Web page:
IndieRPGs.com Checks Out Voidspire Tactics
Hey folks! Sean Hayden of Rad Codex was good enough to send a review copy of Voidspire Tactics my way. I was curious to see how it played, so I did what I customarily do in these situations: I sat down to play it with FRAPS a’frappin and headset mic a’ready for yappin’. Here are the first 45 minutes or so of Voidspire Tactics, complete with commentary:
So! What did I think?
I like it quite a lot so far! Let’s start our discussion with a look at narrative. There actually isn’t a whole lot to say about the story itself just yet. Hayden is clearly taking some story cues from classic jRPGs here and there, but this does not strike me as a jRPG story. The Voidspire setting reminds me a bit of Planescape, as it has that whole “cobbled together out of pieces of the multiverse” thing going on. This appeals to me quite a lot, but it also sets the bar really high: you simply can’t set a game in a place like that and then fail to do interesting things with it! It is my hope that Voidspire Tactics will take the time to really capitalize on the promise of its setting as things continue.
Also taking some cues from classic jRPGs is the musical score–it’s nearly impossible not to notice some striking similarities to Chrono Trigger’s Millenial Fair upon landing in Solport, and what I take to be the game’s main battle theme (at 28:10 in the video) is surprisingly reminiscent of the main battle track from Final Fantasy IV. I’m not complaining–the music is well done, and it tickles the nostalgia center of my brain pleasantly. If I had to make any criticism of the soundtrack so far, it would be limited to the track that plays in the Cathedral of the Elements, as it makes anachronistic use of NES-style sound samples amidst tracks that sound like they belong on the SNES. It’s a minor complaint, and those of you too young to distinguish will likely just experience it all as some undifferentiated “retro” thing and not even notice.
I was expecting Voidspire’s visuals to be the game’s weak point, and while I suppose they are, they’re honestly not bad in motion. Sure, Voidspire lacks a bit of polish in its tile transitions, and unit facing isn’t adequately clear on one of the character sprites I’ve seen, but on the whole the graphics work well. The scene is usually easy to parse, and the game’s animations largely make up for its otherwise spartan visual style.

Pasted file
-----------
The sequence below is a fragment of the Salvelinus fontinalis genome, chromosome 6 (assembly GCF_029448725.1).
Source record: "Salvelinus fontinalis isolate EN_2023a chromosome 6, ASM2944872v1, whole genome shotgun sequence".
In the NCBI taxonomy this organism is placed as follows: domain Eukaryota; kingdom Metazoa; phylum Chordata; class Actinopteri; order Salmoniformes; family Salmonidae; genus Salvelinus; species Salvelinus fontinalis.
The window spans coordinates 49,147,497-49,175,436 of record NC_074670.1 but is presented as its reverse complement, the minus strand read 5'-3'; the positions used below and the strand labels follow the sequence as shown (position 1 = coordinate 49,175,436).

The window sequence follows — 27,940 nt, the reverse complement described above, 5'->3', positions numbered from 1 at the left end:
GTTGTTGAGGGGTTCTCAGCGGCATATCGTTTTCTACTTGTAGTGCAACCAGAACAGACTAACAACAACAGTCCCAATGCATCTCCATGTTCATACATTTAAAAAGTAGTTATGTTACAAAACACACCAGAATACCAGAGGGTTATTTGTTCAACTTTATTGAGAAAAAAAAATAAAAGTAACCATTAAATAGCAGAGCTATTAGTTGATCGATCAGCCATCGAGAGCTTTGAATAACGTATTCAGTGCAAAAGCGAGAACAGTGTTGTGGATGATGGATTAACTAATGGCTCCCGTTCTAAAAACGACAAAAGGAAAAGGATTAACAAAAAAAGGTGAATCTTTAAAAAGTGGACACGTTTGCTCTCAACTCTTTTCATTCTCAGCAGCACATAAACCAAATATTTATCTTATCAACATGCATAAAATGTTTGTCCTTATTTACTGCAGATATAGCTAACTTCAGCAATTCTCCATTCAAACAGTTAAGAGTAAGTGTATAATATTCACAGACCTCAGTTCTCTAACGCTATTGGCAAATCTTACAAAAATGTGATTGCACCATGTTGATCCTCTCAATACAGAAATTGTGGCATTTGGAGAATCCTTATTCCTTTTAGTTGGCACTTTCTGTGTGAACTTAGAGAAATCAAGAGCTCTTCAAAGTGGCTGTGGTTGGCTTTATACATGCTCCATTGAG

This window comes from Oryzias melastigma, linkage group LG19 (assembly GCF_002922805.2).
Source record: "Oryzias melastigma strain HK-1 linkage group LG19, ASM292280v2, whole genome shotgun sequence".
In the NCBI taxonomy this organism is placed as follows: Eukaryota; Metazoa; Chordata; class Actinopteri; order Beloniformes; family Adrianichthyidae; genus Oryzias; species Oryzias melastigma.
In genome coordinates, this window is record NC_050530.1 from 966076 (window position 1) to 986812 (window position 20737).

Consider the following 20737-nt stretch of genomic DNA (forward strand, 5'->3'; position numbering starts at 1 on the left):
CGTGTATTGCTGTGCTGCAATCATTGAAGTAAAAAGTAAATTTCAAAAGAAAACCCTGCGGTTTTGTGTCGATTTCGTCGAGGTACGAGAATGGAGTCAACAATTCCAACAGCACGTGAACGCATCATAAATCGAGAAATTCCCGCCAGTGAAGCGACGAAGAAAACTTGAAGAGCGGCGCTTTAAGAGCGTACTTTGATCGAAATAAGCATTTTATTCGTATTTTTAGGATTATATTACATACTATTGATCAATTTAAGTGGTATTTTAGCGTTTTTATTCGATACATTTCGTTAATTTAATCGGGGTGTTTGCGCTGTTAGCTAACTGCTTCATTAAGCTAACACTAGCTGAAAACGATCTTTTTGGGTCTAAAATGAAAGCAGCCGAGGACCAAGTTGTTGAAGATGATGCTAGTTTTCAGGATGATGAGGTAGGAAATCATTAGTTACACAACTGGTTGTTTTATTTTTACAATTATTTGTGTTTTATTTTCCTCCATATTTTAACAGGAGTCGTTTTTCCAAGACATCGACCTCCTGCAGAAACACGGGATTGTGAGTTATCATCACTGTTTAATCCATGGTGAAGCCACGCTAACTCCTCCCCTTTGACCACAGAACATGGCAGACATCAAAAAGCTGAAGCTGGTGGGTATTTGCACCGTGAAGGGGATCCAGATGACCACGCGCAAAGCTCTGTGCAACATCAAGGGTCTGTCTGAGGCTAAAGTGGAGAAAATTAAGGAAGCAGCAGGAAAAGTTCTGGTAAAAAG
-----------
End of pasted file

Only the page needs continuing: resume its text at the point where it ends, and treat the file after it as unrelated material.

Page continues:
“Okay Craig,” you’re probably thinking. “This is all well and good, but what about the game’s mechanics?” Well, it uses many of the same techniques that I used in Telepath Tactics, so you probably won’t be surprised to hear that I really enjoy Voidspire’s mechanics! Combat is deterministic, but there is enough complexity to the proceedings that there is seldom just one optimal choice in any situation–Hayden has clearly figured out a workable variation on the magic formula, and I’m having quite a bit of fun playing it.
Admittedly, combat is a lot smaller in scale than I tend to prefer (Voidspire’s 4-character party clocks in below even FF Tactics’s relatively small 5-6 character force!) It’s nothing that can’t be fixed with solid encounter design, of course. However…I confess that I’m actually a little concerned on that front: thus far, most fights have taken place in wide-open spaces with little in the way of differentiated terrain or choke points, which threatens to make things a little same-y after a while. That said, the presence of knockback abilities like Shove and Gust gives me hope that encounters are soon going to start taking place on more interesting battlefields; I’m reserving judgment on that point until I get further into the game.
Combat isn’t everything in Voidspire, of course–after all, it bills itself as an exploration game, and the game’s character customization systems seem to be well implemented. I haven’t gotten deep enough into either of these systems to intelligently comment on them just yet. What I can say, however, is that the small bit of this game that I’ve played so far makes me feel quite confident in recommending it.